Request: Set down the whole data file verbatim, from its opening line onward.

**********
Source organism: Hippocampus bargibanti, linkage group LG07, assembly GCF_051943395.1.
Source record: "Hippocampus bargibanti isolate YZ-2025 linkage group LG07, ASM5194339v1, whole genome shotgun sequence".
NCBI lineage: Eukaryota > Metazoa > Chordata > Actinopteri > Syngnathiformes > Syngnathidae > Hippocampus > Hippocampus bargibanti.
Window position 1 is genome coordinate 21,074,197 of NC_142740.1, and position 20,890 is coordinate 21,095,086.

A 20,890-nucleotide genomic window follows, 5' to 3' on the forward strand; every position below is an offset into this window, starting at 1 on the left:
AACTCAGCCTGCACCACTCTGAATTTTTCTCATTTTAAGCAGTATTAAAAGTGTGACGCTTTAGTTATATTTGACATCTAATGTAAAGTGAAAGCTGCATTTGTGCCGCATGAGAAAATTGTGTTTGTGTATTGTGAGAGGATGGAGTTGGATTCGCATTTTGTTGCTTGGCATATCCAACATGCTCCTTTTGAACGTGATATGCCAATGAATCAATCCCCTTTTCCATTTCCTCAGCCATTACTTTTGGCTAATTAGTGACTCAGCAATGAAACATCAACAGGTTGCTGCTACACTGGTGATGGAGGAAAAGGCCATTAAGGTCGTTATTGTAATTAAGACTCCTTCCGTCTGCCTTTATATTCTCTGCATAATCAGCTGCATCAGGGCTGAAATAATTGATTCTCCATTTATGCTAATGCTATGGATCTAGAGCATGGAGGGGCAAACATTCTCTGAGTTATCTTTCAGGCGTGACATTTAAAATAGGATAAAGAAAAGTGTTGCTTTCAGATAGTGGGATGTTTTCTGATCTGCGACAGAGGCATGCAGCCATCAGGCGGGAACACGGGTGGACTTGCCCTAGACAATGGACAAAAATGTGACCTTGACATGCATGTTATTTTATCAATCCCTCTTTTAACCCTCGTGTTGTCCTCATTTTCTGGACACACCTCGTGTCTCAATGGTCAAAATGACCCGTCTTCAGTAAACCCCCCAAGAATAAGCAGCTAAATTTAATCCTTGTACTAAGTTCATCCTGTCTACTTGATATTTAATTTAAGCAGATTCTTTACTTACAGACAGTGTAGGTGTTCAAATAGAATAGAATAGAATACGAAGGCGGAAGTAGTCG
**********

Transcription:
Source organism: Hippocampus bargibanti, linkage group LG07, assembly GCF_051943395.1.
Source record: "Hippocampus bargibanti isolate YZ-2025 linkage group LG07, ASM5194339v1, whole genome shotgun sequence".
NCBI lineage: Eukaryota > Metazoa > Chordata > Actinopteri > Syngnathiformes > Syngnathidae > Hippocampus > Hippocampus bargibanti.
Window position 1 is genome coordinate 21,074,197 of NC_142740.1, and position 20,890 is coordinate 21,095,086.

A 20,890-nucleotide genomic window follows, 5' to 3' on the forward strand; every position below is an offset into this window, starting at 1 on the left:
AACTCAGCCTGCACCACTCTGAATTTTTCTCATTTTAAGCAGTATTAAAAGTGTGACGCTTTAGTTATATTTGACATCTAATGTAAAGTGAAAGCTGCATTTGTGCCGCATGAGAAAATTGTGTTTGTGTATTGTGAGAGGATGGAGTTGGATTCGCATTTTGTTGCTTGGCATATCCAACATGCTCCTTTTGAACGTGATATGCCAATGAATCAATCCCCTTTTCCATTTCCTCAGCCATTACTTTTGGCTAATTAGTGACTCAGCAATGAAACATCAACAGGTTGCTGCTACACTGGTGATGGAGGAAAAGGCCATTAAGGTCGTTATTGTAATTAAGACTCCTTCCGTCTGCCTTTATATTCTCTGCATAATCAGCTGCATCAGGGCTGAAATAATTGATTCTCCATTTATGCTAATGCTATGGATCTAGAGCATGGAGGGGCAAACATTCTCTGAGTTATCTTTCAGGCGTGACATTTAAAATAGGATAAAGAAAAGTGTTGCTTTCAGATAGTGGGATGTTTTCTGATCTGCGACAGAGGCATGCAGCCATCAGGCGGGAACACGGGTGGACTTGCCCTAGACAATGGACAAAAATGTGACCTTGACATGCATGTTATTTTATCAATCCCTCTTTTAACCCTCGTGTTGTCCTCATTTTCTGGACACACCTCGTGTCTCAATGGTCAAAATGACCCGTCTTCAGTAAACCCCCCAAGAATAAGCAGCTAAATTTAATCCTTGTACTAAGTTCATCCTGTCTACTTGATATTTAATTTAAGCAGATTCTTTACTTACAGACAGTGTAGGTGTTCAAATAGAATAGAATAGAATACGAAGGCGGAAGTAGTCG